On other subjects, the Reagan-Bush period looks even more anomalous. On foreign policy, Reagan again achieved undying and well-deserved fame by rebuilding the U.S. defense capability and forcing the break-up of the Soviet Union. However, the subsequent efforts by the Bushes to project U.S. power globally, especially in Somalia and the Middle East, were generally unsuccessful and turned the American public against interventionism. While Trump inherits a number of questionable interventions from Obama (especially those in Syria and Libya, where arguably the U.S. intervened on the wrong side) his approach is more likely to resemble those of McKinley, Coolidge and other Republican Presidents (with the exception of Theodore Roosevelt), building and preserving U.S. power but intervening very sparingly indeed.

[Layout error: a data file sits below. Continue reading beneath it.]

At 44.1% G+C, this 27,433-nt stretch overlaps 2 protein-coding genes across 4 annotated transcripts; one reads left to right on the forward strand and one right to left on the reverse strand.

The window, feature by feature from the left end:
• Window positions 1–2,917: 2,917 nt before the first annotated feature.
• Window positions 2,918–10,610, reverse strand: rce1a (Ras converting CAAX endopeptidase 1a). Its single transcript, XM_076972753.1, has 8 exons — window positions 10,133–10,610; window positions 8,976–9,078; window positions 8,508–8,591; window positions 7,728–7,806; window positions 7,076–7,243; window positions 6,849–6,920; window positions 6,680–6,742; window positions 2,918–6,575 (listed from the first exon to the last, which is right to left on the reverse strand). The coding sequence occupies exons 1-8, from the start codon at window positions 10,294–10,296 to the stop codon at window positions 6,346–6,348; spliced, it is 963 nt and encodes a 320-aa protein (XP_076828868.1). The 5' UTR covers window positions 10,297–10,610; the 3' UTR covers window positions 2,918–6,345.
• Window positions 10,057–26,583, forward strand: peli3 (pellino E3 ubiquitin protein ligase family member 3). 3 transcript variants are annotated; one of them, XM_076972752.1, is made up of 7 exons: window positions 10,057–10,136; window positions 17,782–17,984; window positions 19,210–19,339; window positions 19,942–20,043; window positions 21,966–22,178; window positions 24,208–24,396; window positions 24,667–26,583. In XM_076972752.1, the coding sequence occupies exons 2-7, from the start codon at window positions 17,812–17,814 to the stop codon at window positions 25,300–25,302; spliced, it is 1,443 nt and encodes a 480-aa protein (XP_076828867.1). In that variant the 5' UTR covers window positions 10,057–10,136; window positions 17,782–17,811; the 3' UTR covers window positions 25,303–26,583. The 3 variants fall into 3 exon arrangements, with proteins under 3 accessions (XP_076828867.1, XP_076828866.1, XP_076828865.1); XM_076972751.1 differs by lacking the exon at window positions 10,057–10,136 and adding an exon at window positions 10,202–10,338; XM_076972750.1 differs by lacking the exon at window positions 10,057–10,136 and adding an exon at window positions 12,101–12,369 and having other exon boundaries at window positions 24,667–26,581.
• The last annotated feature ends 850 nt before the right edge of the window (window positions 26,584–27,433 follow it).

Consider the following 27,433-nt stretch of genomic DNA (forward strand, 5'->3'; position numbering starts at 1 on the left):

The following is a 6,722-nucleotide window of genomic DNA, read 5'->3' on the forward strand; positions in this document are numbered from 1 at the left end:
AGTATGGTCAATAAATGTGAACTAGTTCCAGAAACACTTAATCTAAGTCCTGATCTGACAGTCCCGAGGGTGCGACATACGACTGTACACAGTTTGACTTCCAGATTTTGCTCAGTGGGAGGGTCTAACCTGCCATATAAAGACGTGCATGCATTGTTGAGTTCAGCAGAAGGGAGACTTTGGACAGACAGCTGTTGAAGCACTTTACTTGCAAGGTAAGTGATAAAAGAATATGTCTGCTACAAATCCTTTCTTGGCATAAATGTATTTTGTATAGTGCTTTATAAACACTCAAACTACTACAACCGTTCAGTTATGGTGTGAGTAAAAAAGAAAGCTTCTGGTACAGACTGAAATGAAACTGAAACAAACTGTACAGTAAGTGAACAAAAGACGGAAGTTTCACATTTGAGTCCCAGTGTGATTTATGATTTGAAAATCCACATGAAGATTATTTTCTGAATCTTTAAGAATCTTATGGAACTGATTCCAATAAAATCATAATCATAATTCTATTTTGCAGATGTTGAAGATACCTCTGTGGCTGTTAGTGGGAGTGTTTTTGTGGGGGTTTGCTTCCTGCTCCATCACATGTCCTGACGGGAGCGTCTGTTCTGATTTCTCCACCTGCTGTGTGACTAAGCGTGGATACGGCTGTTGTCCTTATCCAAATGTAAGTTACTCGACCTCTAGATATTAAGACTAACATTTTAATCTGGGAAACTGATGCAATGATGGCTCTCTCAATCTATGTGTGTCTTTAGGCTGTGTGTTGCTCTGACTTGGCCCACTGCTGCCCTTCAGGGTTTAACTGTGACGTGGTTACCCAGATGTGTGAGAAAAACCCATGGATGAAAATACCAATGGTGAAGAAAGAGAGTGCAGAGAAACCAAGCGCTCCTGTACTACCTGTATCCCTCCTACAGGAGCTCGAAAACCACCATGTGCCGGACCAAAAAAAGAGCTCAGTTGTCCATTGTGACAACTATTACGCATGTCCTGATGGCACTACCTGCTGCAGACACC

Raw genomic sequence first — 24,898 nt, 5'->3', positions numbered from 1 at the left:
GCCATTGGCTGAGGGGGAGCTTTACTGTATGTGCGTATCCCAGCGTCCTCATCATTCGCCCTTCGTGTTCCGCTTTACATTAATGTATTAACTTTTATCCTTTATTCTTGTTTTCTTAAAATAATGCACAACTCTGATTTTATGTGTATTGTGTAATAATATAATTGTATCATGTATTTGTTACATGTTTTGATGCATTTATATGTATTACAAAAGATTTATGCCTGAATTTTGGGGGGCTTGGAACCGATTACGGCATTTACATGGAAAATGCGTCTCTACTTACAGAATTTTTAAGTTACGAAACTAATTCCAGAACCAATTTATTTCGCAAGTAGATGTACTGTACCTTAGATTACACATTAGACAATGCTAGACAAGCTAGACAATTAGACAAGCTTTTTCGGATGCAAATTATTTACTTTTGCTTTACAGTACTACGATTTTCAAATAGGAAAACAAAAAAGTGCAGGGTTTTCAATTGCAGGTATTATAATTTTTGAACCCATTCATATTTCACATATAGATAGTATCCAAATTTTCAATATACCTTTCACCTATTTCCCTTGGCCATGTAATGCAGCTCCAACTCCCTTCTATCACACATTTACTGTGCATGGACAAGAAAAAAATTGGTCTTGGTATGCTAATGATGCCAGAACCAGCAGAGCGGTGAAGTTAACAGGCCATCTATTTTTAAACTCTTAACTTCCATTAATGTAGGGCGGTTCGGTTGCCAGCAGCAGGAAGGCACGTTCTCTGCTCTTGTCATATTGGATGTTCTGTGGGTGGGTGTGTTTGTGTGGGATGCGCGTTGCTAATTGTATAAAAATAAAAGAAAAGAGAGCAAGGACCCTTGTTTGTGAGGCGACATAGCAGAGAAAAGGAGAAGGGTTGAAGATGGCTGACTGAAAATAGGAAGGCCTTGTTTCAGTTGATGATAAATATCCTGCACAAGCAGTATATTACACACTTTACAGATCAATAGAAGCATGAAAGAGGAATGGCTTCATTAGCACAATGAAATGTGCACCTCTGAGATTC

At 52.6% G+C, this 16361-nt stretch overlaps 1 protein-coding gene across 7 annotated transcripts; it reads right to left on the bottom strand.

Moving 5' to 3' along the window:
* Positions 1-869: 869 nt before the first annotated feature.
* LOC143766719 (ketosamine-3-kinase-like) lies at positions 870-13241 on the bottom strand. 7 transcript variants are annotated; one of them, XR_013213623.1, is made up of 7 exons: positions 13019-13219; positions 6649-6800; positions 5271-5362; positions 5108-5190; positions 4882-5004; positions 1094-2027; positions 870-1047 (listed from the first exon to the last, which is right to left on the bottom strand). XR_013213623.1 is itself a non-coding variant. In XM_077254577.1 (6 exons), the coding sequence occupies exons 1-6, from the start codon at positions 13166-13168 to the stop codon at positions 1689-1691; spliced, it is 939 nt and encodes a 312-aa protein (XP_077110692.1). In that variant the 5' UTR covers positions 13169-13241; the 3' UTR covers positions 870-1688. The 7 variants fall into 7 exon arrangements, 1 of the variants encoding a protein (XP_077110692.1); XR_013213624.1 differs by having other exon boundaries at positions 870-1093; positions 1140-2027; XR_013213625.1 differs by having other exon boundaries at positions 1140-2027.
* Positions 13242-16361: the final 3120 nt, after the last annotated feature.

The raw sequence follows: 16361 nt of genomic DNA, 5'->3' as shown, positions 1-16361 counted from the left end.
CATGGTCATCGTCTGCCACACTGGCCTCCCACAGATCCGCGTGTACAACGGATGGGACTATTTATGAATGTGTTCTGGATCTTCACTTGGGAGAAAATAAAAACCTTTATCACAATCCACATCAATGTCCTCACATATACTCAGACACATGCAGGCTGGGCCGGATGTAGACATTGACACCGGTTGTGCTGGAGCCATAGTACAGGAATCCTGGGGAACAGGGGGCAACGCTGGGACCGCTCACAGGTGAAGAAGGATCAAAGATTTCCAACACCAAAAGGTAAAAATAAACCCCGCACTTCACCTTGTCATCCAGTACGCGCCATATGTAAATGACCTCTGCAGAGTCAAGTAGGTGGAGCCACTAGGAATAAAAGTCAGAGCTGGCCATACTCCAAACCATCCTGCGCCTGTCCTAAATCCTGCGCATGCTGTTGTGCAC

On immigration, Trump marks a sharp break with the sentimental globalist Chamber of Commerce policy pursued by Reagan and the Bushes, of maximizing legal immigration and failing to deter illegal immigration, thereby seriously damaging working-class U.S. living standards. Instead, Trump looks much more likely to pursue the policies of Coolidge and Eisenhower, regarding immigration to the United States as a privilege to be granted very sparingly, and illegal immigrants, as in Eisenhower’s “Operation Wetback” campaign, as criminals to be dealt with accordingly.